*Education : (F) Classroom. (R) Real life. (A) Real life and libraries.

*Political Systems: (F) Centralized Nation State. (A) Decentralized Federation of City States.

*Biological and economic systems: (F) Efficiency optimized, ( R) Redundancy (A) Degeneracy.(Functional redundancy.)

Stressors are cool.

That which is inanimate, when subject to stress either undergoes fatigue or breaks. That which is living is both fragile and anti-fragile. A human body, to a point, can benefit from stressors and self repair though we eventually wear out, hopefully leaving behind genes or a book etc.

Stressors are information. Your body is a complex system that gets information not via logical apparatus but through stress via hormones or other messages we haven’t discovered yet. In small children, pain is risk management.

In our ancestral habitat we humans were prompted by natural stimuli, fear, hunger, desire, that made us work out and keep fit for our environment. Taleb relates a story about Mithridates, King of Pontus, who ingested measures of toxic substances to build immunity, practicing hormesis, which was well known to the ancients, the  knowledge that a little bit of an otherwise harmful substance can benefit an organism by triggering resistance and other healthy effects. Things that are anti-fragile benefit from volatility, suppress volatility and they will weaken and die. We all know how our muscles atrophy after a long illness. Comfort can also weaken us via physical disuse and modern diseases.

Taleb’s book ‘Anti-fragility’ is about how not to be the thanksgiving turkey or even how to be a turkey in reverse, figuring out the difference between true and manufactured stability. Volatility is information. Variations can act as purges, for example, small forest fires compared to conflagrations that do extreme damage. For similar reasons long periods of economic stability are not good for the economy. Firms become weak during long periods of prosperity and hidden vulnerabilities accumulate under the surface. The longer one goes without a trauma the worse the damage when it occurs. A volatile market doesn’t let people go such a long time without a clean-up of risks, thereby preventing such market collapses.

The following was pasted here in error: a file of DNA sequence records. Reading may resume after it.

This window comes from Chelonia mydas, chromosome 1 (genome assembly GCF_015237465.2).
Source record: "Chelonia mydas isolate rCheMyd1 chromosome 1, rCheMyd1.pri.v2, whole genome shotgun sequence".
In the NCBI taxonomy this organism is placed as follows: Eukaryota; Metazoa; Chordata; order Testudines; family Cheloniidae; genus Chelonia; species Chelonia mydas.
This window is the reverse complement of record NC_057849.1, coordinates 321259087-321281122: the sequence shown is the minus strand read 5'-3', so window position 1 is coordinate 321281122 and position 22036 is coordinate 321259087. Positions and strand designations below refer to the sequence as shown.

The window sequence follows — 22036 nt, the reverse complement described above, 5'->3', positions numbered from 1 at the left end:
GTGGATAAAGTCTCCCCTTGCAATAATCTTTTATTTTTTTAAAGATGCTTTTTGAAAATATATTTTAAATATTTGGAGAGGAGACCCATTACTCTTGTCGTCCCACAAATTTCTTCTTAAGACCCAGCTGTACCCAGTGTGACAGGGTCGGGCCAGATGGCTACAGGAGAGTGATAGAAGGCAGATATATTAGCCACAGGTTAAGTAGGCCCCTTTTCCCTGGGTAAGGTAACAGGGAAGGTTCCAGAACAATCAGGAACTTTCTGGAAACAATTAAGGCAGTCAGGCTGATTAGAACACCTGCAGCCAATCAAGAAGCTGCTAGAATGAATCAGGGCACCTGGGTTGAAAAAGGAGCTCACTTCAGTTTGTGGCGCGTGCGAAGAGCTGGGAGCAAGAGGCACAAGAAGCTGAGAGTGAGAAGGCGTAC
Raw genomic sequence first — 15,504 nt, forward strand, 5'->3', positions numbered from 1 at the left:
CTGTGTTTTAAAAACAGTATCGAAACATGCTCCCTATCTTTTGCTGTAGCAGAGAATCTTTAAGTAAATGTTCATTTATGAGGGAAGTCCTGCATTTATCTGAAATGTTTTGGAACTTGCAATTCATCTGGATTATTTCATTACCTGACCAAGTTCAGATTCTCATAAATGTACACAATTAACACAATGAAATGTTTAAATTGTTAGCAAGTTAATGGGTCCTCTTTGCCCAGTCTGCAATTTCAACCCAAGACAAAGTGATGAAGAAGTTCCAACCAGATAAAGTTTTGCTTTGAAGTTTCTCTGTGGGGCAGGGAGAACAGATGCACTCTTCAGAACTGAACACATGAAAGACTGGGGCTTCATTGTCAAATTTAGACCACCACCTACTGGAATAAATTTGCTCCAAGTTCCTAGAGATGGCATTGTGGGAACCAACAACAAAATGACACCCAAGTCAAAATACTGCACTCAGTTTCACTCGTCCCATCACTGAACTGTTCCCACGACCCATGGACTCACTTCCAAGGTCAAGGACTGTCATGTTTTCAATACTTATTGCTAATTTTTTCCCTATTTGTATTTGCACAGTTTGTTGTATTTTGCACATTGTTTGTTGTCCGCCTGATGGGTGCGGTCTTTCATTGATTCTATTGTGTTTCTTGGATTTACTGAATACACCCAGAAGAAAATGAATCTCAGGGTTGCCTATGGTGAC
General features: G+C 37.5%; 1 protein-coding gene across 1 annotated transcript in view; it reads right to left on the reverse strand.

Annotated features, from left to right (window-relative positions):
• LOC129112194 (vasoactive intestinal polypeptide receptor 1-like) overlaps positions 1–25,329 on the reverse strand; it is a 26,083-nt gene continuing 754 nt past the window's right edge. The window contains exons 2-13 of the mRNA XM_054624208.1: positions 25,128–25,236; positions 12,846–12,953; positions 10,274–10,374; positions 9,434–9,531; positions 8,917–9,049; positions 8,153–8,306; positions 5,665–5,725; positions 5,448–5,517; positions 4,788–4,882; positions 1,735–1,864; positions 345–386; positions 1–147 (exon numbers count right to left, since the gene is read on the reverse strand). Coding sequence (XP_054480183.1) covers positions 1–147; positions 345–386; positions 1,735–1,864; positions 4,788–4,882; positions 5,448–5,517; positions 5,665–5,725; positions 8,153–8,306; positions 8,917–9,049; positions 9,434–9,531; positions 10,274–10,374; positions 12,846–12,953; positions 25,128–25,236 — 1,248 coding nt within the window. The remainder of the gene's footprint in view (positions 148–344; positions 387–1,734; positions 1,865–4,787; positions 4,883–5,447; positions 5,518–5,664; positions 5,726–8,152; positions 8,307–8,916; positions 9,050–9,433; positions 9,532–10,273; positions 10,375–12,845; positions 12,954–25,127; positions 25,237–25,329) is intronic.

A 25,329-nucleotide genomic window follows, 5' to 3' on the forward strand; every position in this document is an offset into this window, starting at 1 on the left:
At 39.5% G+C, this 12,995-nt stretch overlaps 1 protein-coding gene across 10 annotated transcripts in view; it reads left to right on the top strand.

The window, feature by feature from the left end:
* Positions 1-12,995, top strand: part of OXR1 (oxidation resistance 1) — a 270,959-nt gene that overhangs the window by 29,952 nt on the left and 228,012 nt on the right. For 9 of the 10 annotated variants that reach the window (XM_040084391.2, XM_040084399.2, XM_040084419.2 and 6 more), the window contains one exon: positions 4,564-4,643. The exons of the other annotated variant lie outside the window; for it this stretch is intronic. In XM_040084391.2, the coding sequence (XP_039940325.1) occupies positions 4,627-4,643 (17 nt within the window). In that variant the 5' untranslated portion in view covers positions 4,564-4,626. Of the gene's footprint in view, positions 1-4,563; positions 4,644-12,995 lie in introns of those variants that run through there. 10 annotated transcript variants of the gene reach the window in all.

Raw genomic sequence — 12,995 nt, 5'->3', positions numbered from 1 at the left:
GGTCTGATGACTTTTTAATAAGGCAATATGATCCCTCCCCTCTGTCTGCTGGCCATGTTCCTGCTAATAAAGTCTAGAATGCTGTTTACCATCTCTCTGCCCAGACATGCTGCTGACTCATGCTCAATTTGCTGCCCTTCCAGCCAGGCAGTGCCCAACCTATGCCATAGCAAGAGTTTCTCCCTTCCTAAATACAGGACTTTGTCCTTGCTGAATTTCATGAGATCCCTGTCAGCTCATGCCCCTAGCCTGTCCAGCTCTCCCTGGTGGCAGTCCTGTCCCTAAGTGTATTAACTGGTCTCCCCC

Denying hormesis, the natural anti-fragility of organisms, comes from top-down government playing conductor. We fragilize systems by denying their randomness, putting them in the procrustean bed of cushy and comfortable – but harmful moderation. Taleb notes the irony of  Lenin, creating his project of the great top-down centralist State, spending much of his time writing in Switzerland, the most robust small government State on the planet.  

Modern States – Blind ter Opacities.

Say, those politicians, economists and academics out-there err when they think they can confidently predict and control complex events even a little way into the future. Tsk!  Why we can’t even predict the stock market a few hours from now. Much of our modern structured world has been harming us with top-down policies, subject ter what Nassim Taleb calls ‘Soviet-Harvard’ delusions, over estimations of the scientific knowledge of a phenomenon,  which try to do precisely this.  

Taleb identifies the top-down problem as hubris. The largest fragilizer of society and greatest generator of crises is the over confidence of platoists with absence of skin in the game. Bureaucrats, bankers and academics have too much power and no real accountability, They get the upside and the citizens get the downside when the nerds make errors. Think Erlich, Sachs, Stiglitz and Greenspan. Some amnesiac ‘experts,’ like Stiglitz, forget their errors in judgement and later write I- told-you-so-books telling how they predicted the crisis they actually helped bring about.